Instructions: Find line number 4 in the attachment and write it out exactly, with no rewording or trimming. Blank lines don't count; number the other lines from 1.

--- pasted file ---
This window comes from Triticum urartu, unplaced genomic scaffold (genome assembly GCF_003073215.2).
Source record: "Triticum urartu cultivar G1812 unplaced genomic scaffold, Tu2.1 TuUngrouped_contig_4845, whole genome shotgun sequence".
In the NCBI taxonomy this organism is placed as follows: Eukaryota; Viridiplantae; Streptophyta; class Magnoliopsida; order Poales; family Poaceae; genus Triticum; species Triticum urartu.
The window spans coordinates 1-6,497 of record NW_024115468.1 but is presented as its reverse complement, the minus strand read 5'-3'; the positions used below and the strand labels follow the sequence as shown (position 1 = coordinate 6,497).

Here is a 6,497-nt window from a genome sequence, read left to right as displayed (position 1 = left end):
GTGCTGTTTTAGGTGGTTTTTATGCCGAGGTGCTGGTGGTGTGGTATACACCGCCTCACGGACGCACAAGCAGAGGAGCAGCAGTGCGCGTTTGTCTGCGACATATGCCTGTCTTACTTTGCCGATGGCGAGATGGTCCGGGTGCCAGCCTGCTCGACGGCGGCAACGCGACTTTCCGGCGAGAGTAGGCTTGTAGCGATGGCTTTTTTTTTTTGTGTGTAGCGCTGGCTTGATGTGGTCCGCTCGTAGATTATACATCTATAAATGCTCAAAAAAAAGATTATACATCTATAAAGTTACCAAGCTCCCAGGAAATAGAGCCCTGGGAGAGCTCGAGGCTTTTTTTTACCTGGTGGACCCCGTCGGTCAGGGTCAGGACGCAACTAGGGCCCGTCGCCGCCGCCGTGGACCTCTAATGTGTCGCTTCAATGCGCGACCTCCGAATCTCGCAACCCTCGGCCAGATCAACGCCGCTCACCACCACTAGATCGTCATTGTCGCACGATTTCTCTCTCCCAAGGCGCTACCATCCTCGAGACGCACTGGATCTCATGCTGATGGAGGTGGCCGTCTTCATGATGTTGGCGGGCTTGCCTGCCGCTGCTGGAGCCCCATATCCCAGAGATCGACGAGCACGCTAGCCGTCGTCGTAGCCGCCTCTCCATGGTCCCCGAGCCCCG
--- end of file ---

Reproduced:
The window spans coordinates 1-6,497 of record NW_024115468.1 but is presented as its reverse complement, the minus strand read 5'-3'; the positions used below and the strand labels follow the sequence as shown (position 1 = coordinate 6,497).